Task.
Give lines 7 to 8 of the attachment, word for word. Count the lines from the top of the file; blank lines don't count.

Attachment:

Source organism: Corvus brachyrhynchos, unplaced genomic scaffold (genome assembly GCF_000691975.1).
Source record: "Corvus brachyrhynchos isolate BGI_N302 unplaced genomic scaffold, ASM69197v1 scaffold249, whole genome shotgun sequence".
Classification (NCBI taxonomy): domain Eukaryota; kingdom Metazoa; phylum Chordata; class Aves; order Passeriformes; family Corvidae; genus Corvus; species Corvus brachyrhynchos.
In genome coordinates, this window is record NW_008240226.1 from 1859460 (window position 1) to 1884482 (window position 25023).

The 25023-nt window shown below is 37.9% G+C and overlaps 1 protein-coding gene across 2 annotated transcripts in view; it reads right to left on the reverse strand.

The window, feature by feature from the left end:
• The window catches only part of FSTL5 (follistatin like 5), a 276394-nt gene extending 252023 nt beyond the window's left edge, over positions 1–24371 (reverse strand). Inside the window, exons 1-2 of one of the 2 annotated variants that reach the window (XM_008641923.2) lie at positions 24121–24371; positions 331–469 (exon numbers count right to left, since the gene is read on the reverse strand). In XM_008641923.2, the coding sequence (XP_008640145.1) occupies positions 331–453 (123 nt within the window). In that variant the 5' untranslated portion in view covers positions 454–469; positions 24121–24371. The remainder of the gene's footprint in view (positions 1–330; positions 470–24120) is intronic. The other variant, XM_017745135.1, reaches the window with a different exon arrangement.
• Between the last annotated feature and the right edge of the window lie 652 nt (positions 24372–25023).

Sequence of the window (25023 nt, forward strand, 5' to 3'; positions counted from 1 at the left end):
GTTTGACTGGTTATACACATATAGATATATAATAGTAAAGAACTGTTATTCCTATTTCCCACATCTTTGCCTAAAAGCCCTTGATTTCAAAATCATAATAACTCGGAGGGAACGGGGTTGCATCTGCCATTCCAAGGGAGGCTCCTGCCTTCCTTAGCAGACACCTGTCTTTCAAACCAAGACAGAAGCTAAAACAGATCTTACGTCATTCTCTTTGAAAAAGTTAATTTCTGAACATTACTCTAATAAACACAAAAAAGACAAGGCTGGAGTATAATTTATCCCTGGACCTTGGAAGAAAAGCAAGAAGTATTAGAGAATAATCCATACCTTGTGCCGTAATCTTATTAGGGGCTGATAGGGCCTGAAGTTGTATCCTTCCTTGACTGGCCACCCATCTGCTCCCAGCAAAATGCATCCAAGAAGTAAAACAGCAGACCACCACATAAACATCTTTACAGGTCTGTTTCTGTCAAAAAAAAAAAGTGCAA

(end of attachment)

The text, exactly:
• The window catches only part of FSTL5 (follistatin like 5), a 276394-nt gene extending 252023 nt beyond the window's left edge, over positions 1–24371 (reverse strand). Inside the window, exons 1-2 of one of the 2 annotated variants that reach the window (XM_008641923.2) lie at positions 24121–24371; positions 331–469 (exon numbers count right to left, since the gene is read on the reverse strand). In XM_008641923.2, the coding sequence (XP_008640145.1) occupies positions 331–453 (123 nt within the window). In that variant the 5' untranslated portion in view covers positions 454–469; positions 24121–24371. The remainder of the gene's footprint in view (positions 1–330; positions 470–24120) is intronic. The other variant, XM_017745135.1, reaches the window with a different exon arrangement.
• Between the last annotated feature and the right edge of the window lie 652 nt (positions 24372–25023).